Dan Sheehan, a 27-year-old writer in Los Angeles, has felt a palpable shift in the dating world over the last six months compared to the last time he was single two years ago.
When the bill comes on a first date, he doesn’t jump to grab it first. Drinks with a potential partner can feel like a “job interview,” he said, and people on dating apps are flaking on meet-ups more often. That’s partly due to the monotony of online dating, but the tense political climate, the depressing news cycle, and the discourse surrounding #MeToo — a movement meant to highlight women’s experiences with sexual assault and unwanted sexual advances — have put a damper on the dating experience, he said.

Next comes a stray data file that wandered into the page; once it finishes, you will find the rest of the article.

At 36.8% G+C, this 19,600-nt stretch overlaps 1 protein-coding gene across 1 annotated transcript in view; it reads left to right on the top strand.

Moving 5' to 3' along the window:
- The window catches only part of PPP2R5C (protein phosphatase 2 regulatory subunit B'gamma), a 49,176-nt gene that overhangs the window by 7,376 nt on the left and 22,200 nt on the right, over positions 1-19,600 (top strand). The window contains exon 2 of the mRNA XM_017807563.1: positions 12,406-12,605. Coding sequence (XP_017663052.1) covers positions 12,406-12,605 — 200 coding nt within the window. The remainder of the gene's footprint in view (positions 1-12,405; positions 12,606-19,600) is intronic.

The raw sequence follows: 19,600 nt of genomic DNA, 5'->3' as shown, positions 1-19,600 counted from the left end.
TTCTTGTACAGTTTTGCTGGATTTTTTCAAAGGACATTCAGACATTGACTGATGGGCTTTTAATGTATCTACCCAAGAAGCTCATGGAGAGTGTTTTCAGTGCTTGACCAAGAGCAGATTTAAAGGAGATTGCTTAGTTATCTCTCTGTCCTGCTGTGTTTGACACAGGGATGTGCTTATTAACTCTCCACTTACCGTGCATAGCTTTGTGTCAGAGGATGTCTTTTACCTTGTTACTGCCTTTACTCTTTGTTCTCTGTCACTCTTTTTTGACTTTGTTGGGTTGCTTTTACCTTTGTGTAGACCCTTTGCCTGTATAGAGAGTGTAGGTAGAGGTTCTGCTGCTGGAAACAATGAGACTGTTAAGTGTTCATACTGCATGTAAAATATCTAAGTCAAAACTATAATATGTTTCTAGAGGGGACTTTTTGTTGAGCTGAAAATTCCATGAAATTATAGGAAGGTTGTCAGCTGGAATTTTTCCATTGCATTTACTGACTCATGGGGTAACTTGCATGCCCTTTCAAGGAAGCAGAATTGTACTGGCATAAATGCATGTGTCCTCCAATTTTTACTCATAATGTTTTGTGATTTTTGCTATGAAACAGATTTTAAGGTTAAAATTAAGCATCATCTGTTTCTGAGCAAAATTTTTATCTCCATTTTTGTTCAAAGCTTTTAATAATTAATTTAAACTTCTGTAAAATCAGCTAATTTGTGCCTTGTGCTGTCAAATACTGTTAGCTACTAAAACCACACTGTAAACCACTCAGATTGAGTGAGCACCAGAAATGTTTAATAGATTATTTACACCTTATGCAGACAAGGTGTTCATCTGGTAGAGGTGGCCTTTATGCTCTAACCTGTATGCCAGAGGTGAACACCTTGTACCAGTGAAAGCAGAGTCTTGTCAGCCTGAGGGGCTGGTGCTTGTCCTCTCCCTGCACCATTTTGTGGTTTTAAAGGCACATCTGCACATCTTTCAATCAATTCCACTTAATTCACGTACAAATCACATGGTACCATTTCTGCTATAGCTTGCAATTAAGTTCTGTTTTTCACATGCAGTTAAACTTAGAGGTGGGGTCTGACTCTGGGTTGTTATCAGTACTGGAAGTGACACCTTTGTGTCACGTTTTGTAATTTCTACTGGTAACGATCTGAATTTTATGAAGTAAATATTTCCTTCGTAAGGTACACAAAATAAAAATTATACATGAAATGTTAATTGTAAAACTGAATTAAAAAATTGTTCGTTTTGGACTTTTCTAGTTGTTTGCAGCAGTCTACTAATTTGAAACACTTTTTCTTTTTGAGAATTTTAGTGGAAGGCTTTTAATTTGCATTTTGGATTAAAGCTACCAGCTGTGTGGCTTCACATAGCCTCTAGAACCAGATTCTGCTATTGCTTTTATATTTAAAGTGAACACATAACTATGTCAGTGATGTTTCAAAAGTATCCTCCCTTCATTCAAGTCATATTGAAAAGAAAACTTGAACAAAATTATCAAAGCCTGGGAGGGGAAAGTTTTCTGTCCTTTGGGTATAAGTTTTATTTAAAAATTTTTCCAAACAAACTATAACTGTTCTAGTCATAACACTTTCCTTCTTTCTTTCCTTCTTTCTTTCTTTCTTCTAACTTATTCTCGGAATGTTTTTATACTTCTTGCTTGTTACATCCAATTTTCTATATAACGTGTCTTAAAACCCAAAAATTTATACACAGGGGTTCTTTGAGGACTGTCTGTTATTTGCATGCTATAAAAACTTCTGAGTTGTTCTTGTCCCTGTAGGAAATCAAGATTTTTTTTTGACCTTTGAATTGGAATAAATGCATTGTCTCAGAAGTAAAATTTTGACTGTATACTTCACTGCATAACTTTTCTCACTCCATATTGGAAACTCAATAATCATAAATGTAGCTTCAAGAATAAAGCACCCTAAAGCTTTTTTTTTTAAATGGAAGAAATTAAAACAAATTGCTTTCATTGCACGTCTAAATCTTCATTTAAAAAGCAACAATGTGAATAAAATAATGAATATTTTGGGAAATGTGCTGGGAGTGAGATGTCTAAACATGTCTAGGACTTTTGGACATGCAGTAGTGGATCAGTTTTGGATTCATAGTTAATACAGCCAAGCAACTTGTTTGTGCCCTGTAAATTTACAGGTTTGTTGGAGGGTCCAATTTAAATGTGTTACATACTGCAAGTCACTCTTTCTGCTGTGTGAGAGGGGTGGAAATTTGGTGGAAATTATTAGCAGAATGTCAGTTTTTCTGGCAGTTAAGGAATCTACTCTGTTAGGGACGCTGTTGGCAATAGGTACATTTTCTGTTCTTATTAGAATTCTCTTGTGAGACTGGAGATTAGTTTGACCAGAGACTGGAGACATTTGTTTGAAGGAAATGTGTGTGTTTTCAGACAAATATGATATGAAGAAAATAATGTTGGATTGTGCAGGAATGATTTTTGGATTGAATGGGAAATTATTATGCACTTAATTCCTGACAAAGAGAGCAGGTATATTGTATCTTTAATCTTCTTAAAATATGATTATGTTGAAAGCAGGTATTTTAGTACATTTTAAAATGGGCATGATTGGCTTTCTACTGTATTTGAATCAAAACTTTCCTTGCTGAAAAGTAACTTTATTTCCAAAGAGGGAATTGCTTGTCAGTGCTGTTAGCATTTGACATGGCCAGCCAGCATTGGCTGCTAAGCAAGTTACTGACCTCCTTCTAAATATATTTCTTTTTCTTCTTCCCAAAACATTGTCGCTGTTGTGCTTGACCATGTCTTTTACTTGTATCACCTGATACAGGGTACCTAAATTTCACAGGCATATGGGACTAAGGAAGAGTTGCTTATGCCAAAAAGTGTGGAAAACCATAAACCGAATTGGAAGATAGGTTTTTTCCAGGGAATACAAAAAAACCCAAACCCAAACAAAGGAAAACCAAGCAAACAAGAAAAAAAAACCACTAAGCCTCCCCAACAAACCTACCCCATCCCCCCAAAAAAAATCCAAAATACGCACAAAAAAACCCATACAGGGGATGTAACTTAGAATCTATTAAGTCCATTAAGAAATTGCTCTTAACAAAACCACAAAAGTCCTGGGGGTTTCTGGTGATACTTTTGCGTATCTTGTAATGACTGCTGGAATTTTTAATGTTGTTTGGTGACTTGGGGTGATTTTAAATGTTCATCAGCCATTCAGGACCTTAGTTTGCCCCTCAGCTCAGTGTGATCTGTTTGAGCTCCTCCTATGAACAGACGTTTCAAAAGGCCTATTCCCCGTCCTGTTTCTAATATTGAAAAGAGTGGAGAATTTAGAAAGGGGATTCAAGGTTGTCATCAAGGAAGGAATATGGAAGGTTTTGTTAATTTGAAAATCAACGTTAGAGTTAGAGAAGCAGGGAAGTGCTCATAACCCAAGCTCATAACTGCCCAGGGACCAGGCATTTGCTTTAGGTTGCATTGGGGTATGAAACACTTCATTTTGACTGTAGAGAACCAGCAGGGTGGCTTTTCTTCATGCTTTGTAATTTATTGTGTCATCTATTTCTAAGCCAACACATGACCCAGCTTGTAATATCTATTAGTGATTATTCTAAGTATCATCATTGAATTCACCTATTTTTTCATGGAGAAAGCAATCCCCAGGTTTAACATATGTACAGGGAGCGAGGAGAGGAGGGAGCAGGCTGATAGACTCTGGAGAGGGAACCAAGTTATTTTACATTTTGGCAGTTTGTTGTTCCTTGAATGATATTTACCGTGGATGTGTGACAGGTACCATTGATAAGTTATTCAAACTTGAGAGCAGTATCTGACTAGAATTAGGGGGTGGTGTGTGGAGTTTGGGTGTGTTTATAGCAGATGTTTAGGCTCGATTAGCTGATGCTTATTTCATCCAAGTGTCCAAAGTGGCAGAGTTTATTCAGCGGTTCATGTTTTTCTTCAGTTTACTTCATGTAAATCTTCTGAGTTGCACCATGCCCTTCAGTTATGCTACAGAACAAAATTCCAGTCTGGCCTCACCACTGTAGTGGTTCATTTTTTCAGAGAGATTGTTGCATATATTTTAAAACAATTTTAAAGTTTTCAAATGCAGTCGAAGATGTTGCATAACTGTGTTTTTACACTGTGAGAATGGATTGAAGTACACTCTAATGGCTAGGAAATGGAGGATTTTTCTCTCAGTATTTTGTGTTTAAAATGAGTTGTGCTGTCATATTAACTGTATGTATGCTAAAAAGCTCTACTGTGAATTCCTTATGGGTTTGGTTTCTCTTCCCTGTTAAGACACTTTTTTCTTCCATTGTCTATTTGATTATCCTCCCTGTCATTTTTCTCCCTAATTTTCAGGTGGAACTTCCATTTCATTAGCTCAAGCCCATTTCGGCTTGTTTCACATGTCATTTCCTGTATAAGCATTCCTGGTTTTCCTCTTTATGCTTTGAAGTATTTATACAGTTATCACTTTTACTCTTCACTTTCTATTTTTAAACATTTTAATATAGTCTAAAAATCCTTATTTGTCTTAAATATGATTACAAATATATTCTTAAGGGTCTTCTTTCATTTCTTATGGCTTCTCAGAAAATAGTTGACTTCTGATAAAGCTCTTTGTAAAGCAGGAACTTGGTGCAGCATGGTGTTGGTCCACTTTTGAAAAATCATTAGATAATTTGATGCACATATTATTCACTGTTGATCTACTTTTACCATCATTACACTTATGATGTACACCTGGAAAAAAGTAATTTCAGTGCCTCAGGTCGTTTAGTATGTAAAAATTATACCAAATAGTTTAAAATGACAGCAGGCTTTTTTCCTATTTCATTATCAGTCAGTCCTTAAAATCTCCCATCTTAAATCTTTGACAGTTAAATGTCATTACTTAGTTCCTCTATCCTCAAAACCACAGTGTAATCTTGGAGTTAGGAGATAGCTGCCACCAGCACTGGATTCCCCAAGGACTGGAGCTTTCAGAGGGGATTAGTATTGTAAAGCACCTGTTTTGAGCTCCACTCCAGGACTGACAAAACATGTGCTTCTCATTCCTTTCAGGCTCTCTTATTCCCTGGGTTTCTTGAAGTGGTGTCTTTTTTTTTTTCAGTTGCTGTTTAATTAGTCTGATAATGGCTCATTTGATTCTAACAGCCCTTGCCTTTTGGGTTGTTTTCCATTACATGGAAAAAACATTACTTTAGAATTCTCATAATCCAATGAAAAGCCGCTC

“There is a weird apathy on both sides,” he said. “In and of itself dating is kind of exhausting even when there isn’t a larger political movement around it, so I think having to do it in addition to being reminded of this terrible stuff going on is hard,” he said.
That #MeToo-fueled chilling effect adds another layer of dreariness to the already monotonous and soul-crushing world of online dating, which is now a billion-dollar industry. It pays to have singletons coming back for more dates and swiping in location-based apps, but it also makes dating far more random, tedious, and perilous.